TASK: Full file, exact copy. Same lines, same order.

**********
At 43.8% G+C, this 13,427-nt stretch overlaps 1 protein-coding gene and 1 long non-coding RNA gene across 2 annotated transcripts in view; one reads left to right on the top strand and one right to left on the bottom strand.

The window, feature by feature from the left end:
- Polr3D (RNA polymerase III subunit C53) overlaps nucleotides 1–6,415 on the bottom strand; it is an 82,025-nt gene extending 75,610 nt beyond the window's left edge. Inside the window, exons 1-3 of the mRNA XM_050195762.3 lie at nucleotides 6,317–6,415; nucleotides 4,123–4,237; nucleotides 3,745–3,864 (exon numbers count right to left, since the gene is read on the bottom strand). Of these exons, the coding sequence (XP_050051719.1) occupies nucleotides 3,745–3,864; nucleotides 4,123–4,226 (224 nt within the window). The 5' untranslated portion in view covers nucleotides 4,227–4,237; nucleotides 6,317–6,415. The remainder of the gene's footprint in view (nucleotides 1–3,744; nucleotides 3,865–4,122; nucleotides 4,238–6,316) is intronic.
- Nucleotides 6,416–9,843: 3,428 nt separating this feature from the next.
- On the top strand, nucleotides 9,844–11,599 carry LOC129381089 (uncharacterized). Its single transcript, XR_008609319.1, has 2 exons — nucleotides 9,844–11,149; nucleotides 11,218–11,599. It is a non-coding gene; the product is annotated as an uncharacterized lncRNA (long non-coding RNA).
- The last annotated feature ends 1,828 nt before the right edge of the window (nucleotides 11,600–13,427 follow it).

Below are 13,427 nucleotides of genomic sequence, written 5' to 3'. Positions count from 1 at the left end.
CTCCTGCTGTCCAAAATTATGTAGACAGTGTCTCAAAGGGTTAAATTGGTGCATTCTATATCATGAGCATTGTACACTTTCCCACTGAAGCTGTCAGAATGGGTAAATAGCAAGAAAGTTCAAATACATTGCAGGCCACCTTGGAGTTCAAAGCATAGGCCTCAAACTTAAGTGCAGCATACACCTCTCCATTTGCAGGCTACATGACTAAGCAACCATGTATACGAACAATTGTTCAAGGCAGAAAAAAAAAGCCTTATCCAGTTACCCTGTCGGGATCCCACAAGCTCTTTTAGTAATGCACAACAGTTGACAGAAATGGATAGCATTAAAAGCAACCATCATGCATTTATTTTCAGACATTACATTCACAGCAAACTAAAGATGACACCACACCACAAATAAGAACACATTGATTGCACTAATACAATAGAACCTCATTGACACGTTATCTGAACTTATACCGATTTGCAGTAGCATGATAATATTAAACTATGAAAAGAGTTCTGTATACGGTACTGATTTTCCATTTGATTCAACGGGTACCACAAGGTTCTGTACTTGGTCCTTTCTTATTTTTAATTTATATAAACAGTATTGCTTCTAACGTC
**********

At 43.8% G+C, this 13,427-nt stretch overlaps 1 protein-coding gene and 1 long non-coding RNA gene across 2 annotated transcripts in view; one reads left to right on the top strand and one right to left on the bottom strand.

The window, feature by feature from the left end:
- Polr3D (RNA polymerase III subunit C53) overlaps nucleotides 1–6,415 on the bottom strand; it is an 82,025-nt gene extending 75,610 nt beyond the window's left edge. Inside the window, exons 1-3 of the mRNA XM_050195762.3 lie at nucleotides 6,317–6,415; nucleotides 4,123–4,237; nucleotides 3,745–3,864 (exon numbers count right to left, since the gene is read on the bottom strand). Of these exons, the coding sequence (XP_050051719.1) occupies nucleotides 3,745–3,864; nucleotides 4,123–4,226 (224 nt within the window). The 5' untranslated portion in view covers nucleotides 4,227–4,237; nucleotides 6,317–6,415. The remainder of the gene's footprint in view (nucleotides 1–3,744; nucleotides 3,865–4,122; nucleotides 4,238–6,316) is intronic.
- Nucleotides 6,416–9,843: 3,428 nt separating this feature from the next.
- On the top strand, nucleotides 9,844–11,599 carry LOC129381089 (uncharacterized). Its single transcript, XR_008609319.1, has 2 exons — nucleotides 9,844–11,149; nucleotides 11,218–11,599. It is a non-coding gene; the product is annotated as an uncharacterized lncRNA (long non-coding RNA).
- The last annotated feature ends 1,828 nt before the right edge of the window (nucleotides 11,600–13,427 follow it).

Below are 13,427 nucleotides of genomic sequence, written 5' to 3'. Positions count from 1 at the left end.
CTCCTGCTGTCCAAAATTATGTAGACAGTGTCTCAAAGGGTTAAATTGGTGCATTCTATATCATGAGCATTGTACACTTTCCCACTGAAGCTGTCAGAATGGGTAAATAGCAAGAAAGTTCAAATACATTGCAGGCCACCTTGGAGTTCAAAGCATAGGCCTCAAACTTAAGTGCAGCATACACCTCTCCATTTGCAGGCTACATGACTAAGCAACCATGTATACGAACAATTGTTCAAGGCAGAAAAAAAAAGCCTTATCCAGTTACCCTGTCGGGATCCCACAAGCTCTTTTAGTAATGCACAACAGTTGACAGAAATGGATAGCATTAAAAGCAACCATCATGCATTTATTTTCAGACATTACATTCACAGCAAACTAAAGATGACACCACACCACAAATAAGAACACATTGATTGCACTAATACAATAGAACCTCATTGACACGTTATCTGAACTTATACCGATTTGCAGTAGCATGATAATATTAAACTATGAAAAGAGTTCTGTATACGGTACTGATTTTCCATTTGATTCAACGGGTACCACAAGGTTCTGTACTTGGTCCTTTCTTATTTTTAATTTATATAAACAGTATTGCTTCTAACGTC